Drinking Local in Texas

Discovering the wines that rarely make it out of Hill Country
Dec 14, 2010

I'm headed for Texas. I don't seem to have found time for much fine dining yet, but I'm doing OK. The mixed roasted nuts from Duane Reade are, well, crunchy. The Lumberjack's Platter at the Rochester, N.Y., Denny's was sort of exactly what I'd expected. Make that feared. And the gyros at Chicago O'Hare were a blast. "Thick or thinly sliced?" the guy asked. Since I didn't actually know what a gyro was, I said, "Oh, don't worry about slicing, I'll take it as it is." So he showed me the gyro. "Thinly," I said, bleakly. It'll be better in Texas.

And I'm here. The driver leaves my bags on the sidewalk, turns the engine on. I get in. Then he loads the trunk. Welcome to the world of compulsory air-conditioning. I get to my hotel. "Dinner finishes at seven," the front desk clerk says. "Sorry, starts at seven?" "No, finishes." It's a different country, Texas. Can I get a glass of wine? Sure. Is it local? Sure. Can I see the bottle? Silly me. Fred Franzia may be a lot of things, but Texan he ain't.

Even so, I try a mouthful of Steakhouse Beef. Juicy, tender. Where's my palate gone? That seasoning could launch a moon shot. So I head to a bar to watch the Yankees–Rangers game. This looks promising. Texan red. Alamos Malbec. Texan Shmexan. Argentina clearly has an Alamo, too. I wonder whether I'm not quite getting the hang of Texas.

I need to get out of town. So I do. Up into the Hill Country near Austin. I'd heard how beautiful the Hill Country was and, well, it's very nice. Hilly. Lots of stumpy oaks and juniper trees. But it's not quite upstate New York in the fall. There are a few wineries, although vineyards seem to be in pretty short supply.

Yet it's clearly the wineries that matter; Texas Hill Country is the second most visited American wine area after Napa. That does surprise me, except when the locals describe to me the countryside spreading between San Antonio, Houston and Dallas—three of the U.S.'s bigger cities—and I begin to realize that perhaps these gentle rolling hills are a kind of paradise in a pretty rough land, and that a winery trip could easily be made to seem irresistible. Suddenly, it makes sense to hear people describing the Hill Country in terms of wine tourism, rather than wine production.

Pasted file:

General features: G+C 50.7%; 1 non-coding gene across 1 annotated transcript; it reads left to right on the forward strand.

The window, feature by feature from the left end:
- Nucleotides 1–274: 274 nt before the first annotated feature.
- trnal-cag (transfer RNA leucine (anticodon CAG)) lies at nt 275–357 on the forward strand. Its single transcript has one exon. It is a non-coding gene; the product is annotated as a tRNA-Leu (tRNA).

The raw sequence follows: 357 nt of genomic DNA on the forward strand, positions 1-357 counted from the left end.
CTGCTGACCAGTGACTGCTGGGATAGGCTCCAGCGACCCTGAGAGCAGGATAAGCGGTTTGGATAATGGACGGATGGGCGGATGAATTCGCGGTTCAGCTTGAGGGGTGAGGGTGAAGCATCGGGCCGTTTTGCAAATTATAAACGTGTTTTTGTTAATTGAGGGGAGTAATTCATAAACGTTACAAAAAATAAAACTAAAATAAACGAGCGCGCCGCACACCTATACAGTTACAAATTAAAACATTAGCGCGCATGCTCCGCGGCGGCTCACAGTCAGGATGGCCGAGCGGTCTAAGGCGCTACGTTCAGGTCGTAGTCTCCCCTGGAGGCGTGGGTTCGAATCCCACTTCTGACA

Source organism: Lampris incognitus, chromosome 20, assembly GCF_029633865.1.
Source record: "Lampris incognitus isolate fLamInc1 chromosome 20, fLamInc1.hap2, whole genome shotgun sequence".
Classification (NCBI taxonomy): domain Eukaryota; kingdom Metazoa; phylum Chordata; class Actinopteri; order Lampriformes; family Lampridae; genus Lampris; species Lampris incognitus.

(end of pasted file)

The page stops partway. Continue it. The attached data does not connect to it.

And quite a few of the wines do seem to be made with the quick-turnover tasting-room consumer very much in mind. Easy to drink, soft, young, sometimes not quite dry. As Wes Marshall, a local wine writer and my new "best buddy" drinking partner in the far south, says: The greatest luck and curse for Texas wine is that they can sell every drop they make. Texas wants her wines to be lauded out in the world, but the world never sees them. They've all been drunk by Texans.

Wes starts pulling out the bottles, and things begin to become a little clearer. Firstly, I'd heard tell that the best Texan vineyard soil was probably in the High Plains around Lubbock, and a lot of the wines I liked best were made from High Plains fruit. But most of the winery addresses are down in the Hill Country near Austin. Encouragingly the best stuff with a Lubbock address was from Llano Estacado, whose spicy, zippy Viviana white blend and delightfully fresh unoaked Chardonnay were top drops.

But the last few years in the High Plains show how Texas is not natural vineyard country. Until the resplendent 2010 vintage came along, they'd had terrible conditions up north for five long years. One of their best vineyards had lost its crop five years in a row—frost, hail, tornados, monsoons, the usual stuff. You need some Texan bloody-mindedness to carry on. And some imagination.

Looking at these climatic conditions, I felt there were too many classic French varieties planted, and not enough hardy performers from elsewhere. Then I came across a smashing, vivacious, 2009 Vermentino from Duchman off High Plains fruit, and listened to empassioned descriptions of a 2009 Dolcetto, and I thought, yes, more Italian varieties would suit Texas very well—Fiano, Falanghina, Verdicchio and Grillo for whites, Sangiovese, Barbera, Nero d'Avola amongst the reds. And Tempranillo from Spain must have a chance here. And they might help the search for a Texan style.

If I had to choose French grapes that were producing really interesting stuff, I'd put Viognier up there, though the results are more erratic than Virginia's. I think both Cabernet Franc and Tannat have a future—perhaps Petit Verdot. And maybe some of the less well-known Rhône varieties. Becker Vineyards already does a splendid Provençal Mourvèdre Rosé and a nice, raspberryish Châteauneuf-du-Pape-y, Rhône-style blend called Prairie Rôtie. In fact, Becker is probably the winery I was most impressed by.

I wandered off into the night with the brilliant burnt acid intensity of a Haak Madeira Jacquez 2006 stinging my gums and found a place downtown that might serve me some chow. "The unlicensed possession of a weapon is a felony with a maximum penalty of ten years imprisonment," the notice warned me. But then I saw the blackboard. "Fried Chicken and Champagne? Why the hell not!" Hell, yes. Texas. A very different place.

[Note: Jacquez is a hybrid from the island of Madeira and is being phased out.]

United States Texas

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